The Dresden Codex is probably the most well-known of the Maya codices. It was found in a flooded basement during the bombing of Dresden in World War II. The codex was apparently purchased from a private collector in Vienna by the director of the Royal Library in Dresden, where it remained until its rediscovery during World War II.
But how did the codex arrive in Vienna? This answer is not so clear; however, the most popular theory is that it was sent to King Charles V of Spain by Hernan Cortes during or just after the Conquest period. Cortes did send many examples of Maya writing to the king while he was living in Vienna, and this would explain how such a precious document arrived on the other side of the world without clear documentation.
Despite the significant water damage it sustained during the bombing in Germany, scholars have been able to decipher the content of the Dresden Codex through careful study over many years. It appears to contain tables that highlight the details of Venus cycles and lunar eclipses. In addition to these tables, the codex shows ceremonies or rituals that were performed at certain junctions in time, including the Maya new-year ceremonies.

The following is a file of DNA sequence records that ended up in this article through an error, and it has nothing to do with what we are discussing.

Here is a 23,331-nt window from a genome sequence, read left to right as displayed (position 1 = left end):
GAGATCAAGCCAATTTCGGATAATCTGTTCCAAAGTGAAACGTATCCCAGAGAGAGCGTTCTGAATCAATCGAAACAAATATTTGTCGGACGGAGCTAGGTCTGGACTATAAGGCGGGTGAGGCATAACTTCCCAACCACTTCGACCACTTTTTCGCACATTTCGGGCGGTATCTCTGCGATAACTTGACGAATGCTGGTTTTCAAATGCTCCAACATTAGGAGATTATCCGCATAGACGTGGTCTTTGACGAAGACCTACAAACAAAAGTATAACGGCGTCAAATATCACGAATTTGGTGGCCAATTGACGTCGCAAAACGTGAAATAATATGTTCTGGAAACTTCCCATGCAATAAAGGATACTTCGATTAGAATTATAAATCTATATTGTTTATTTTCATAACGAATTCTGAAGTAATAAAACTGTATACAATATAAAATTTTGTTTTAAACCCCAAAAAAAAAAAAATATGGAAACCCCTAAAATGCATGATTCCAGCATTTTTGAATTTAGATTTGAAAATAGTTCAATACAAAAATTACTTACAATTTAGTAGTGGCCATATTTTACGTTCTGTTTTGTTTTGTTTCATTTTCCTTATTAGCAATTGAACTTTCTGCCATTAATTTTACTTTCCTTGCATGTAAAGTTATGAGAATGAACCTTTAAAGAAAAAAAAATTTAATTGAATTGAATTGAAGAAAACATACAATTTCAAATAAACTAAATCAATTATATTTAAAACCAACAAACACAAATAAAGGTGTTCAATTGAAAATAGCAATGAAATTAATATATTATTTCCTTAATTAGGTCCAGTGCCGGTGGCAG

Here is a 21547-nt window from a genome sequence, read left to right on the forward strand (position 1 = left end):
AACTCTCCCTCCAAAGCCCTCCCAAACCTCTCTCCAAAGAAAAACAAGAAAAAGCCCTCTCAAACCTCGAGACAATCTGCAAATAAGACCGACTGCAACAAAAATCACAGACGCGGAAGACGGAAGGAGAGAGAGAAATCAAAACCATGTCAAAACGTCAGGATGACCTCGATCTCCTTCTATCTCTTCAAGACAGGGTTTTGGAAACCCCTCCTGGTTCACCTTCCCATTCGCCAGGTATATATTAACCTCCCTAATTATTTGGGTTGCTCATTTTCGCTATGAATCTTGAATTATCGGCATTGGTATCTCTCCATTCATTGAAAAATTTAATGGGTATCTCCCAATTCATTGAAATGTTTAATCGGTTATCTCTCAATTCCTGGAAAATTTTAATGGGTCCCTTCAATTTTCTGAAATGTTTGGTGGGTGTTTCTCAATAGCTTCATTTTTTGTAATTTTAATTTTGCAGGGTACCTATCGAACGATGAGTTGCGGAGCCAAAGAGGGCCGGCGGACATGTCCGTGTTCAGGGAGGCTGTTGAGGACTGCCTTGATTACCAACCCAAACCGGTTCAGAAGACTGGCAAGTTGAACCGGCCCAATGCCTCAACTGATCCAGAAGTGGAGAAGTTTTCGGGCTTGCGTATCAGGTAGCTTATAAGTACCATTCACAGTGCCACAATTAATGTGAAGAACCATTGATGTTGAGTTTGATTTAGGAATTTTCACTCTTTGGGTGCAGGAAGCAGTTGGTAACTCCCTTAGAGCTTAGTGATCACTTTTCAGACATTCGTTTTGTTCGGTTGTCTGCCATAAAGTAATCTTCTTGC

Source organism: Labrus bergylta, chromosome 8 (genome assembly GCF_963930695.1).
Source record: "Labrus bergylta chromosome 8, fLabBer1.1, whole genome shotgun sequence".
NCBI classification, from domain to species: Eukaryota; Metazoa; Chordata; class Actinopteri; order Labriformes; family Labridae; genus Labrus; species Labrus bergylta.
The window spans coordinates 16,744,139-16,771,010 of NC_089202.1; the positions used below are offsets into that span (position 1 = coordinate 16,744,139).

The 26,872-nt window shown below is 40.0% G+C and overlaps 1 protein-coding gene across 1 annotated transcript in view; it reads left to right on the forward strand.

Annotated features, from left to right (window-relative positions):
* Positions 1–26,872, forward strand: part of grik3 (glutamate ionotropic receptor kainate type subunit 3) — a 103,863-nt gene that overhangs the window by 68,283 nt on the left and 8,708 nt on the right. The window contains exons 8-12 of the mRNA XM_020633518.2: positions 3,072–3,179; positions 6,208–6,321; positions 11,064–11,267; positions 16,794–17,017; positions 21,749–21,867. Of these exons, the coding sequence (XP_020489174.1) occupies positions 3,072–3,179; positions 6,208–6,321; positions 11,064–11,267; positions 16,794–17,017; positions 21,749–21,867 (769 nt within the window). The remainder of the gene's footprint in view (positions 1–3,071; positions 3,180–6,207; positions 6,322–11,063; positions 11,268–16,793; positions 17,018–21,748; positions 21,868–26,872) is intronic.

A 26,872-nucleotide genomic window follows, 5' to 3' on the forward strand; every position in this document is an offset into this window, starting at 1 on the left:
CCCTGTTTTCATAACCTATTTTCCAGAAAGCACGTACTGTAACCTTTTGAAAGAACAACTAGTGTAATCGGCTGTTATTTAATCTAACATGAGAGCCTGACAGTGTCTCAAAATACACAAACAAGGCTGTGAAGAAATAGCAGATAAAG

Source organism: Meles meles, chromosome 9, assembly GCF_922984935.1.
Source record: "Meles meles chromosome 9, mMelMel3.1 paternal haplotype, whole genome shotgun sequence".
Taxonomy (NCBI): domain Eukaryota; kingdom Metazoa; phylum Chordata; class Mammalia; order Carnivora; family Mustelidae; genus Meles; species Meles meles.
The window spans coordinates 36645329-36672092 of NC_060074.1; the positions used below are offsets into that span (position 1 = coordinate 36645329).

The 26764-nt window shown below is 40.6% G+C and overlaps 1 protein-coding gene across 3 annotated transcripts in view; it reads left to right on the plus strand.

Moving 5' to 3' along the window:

Based on studies conducted by various scholars, the Dresden Codex has been dated to somewhere between the 12th and 14th centuries, with one scholar in particular (J. Eric S. Thompson) narrowing those dates to between 1200 and 1250. Before the authentication of the Maya Codex of Mexico (formerly known as the Grolier codex), it was believed to be the oldest surviving Maya manuscript.
The Dresden Codex is currently on display at the Sächsische Landesbibliothek (SLUB) state library in Dresden, Germany. To see the codex, you must ask to be accompanied by security to the vault where the codex is stored.
However, for those of you who can’t visit Dresden anytime soon, you can access the codex online by clicking the link below!
View Online: https://www.wdl.org/en/item/11621/view/1/1/
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